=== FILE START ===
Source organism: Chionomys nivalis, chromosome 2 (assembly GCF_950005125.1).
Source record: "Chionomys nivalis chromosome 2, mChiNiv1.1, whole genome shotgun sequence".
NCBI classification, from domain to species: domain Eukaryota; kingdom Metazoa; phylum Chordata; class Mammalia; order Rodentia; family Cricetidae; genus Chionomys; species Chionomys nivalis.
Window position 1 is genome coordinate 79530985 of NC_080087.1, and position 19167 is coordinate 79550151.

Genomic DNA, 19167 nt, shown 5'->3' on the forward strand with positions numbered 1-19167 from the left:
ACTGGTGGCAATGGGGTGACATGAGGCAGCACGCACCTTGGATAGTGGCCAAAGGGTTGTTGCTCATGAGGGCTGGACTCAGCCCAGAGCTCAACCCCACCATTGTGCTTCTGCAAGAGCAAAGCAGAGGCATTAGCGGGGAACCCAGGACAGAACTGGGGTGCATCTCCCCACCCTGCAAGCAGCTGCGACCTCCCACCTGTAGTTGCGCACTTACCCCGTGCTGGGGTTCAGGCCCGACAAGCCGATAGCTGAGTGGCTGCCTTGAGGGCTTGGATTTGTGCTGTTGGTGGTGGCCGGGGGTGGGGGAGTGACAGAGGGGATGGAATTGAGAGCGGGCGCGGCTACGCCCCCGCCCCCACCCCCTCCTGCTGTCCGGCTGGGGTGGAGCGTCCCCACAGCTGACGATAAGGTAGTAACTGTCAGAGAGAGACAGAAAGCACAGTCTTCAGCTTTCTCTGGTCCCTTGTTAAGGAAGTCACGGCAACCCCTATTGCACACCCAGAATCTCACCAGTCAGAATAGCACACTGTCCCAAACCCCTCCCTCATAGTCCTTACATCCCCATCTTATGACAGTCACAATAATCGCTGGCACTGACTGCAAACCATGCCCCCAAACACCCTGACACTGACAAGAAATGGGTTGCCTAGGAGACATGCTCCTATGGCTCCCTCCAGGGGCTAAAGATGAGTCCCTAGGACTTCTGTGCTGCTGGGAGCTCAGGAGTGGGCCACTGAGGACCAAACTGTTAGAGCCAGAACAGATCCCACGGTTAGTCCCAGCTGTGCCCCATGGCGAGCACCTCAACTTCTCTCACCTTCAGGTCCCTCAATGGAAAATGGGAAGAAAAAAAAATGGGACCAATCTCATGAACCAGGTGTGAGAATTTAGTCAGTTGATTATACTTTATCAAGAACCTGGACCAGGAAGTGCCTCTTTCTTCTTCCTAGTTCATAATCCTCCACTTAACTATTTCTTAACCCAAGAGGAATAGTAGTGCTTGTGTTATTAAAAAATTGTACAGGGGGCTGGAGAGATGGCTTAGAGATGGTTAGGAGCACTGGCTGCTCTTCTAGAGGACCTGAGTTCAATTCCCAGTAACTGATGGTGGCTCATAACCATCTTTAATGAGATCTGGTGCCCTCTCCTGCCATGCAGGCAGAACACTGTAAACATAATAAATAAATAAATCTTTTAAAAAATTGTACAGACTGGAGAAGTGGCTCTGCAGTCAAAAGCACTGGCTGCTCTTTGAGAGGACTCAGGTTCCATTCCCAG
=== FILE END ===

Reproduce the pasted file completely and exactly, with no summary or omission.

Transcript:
Source organism: Chionomys nivalis, chromosome 2 (assembly GCF_950005125.1).
Source record: "Chionomys nivalis chromosome 2, mChiNiv1.1, whole genome shotgun sequence".
NCBI classification, from domain to species: domain Eukaryota; kingdom Metazoa; phylum Chordata; class Mammalia; order Rodentia; family Cricetidae; genus Chionomys; species Chionomys nivalis.
Window position 1 is genome coordinate 79530985 of NC_080087.1, and position 19167 is coordinate 79550151.

Genomic DNA, 19167 nt, shown 5'->3' on the forward strand with positions numbered 1-19167 from the left:
ACTGGTGGCAATGGGGTGACATGAGGCAGCACGCACCTTGGATAGTGGCCAAAGGGTTGTTGCTCATGAGGGCTGGACTCAGCCCAGAGCTCAACCCCACCATTGTGCTTCTGCAAGAGCAAAGCAGAGGCATTAGCGGGGAACCCAGGACAGAACTGGGGTGCATCTCCCCACCCTGCAAGCAGCTGCGACCTCCCACCTGTAGTTGCGCACTTACCCCGTGCTGGGGTTCAGGCCCGACAAGCCGATAGCTGAGTGGCTGCCTTGAGGGCTTGGATTTGTGCTGTTGGTGGTGGCCGGGGGTGGGGGAGTGACAGAGGGGATGGAATTGAGAGCGGGCGCGGCTACGCCCCCGCCCCCACCCCCTCCTGCTGTCCGGCTGGGGTGGAGCGTCCCCACAGCTGACGATAAGGTAGTAACTGTCAGAGAGAGACAGAAAGCACAGTCTTCAGCTTTCTCTGGTCCCTTGTTAAGGAAGTCACGGCAACCCCTATTGCACACCCAGAATCTCACCAGTCAGAATAGCACACTGTCCCAAACCCCTCCCTCATAGTCCTTACATCCCCATCTTATGACAGTCACAATAATCGCTGGCACTGACTGCAAACCATGCCCCCAAACACCCTGACACTGACAAGAAATGGGTTGCCTAGGAGACATGCTCCTATGGCTCCCTCCAGGGGCTAAAGATGAGTCCCTAGGACTTCTGTGCTGCTGGGAGCTCAGGAGTGGGCCACTGAGGACCAAACTGTTAGAGCCAGAACAGATCCCACGGTTAGTCCCAGCTGTGCCCCATGGCGAGCACCTCAACTTCTCTCACCTTCAGGTCCCTCAATGGAAAATGGGAAGAAAAAAAAATGGGACCAATCTCATGAACCAGGTGTGAGAATTTAGTCAGTTGATTATACTTTATCAAGAACCTGGACCAGGAAGTGCCTCTTTCTTCTTCCTAGTTCATAATCCTCCACTTAACTATTTCTTAACCCAAGAGGAATAGTAGTGCTTGTGTTATTAAAAAATTGTACAGGGGGCTGGAGAGATGGCTTAGAGATGGTTAGGAGCACTGGCTGCTCTTCTAGAGGACCTGAGTTCAATTCCCAGTAACTGATGGTGGCTCATAACCATCTTTAATGAGATCTGGTGCCCTCTCCTGCCATGCAGGCAGAACACTGTAAACATAATAAATAAATAAATCTTTTAAAAAATTGTACAGACTGGAGAAGTGGCTCTGCAGTCAAAAGCACTGGCTGCTCTTTGAGAGGACTCAGGTTCCATTCCCAG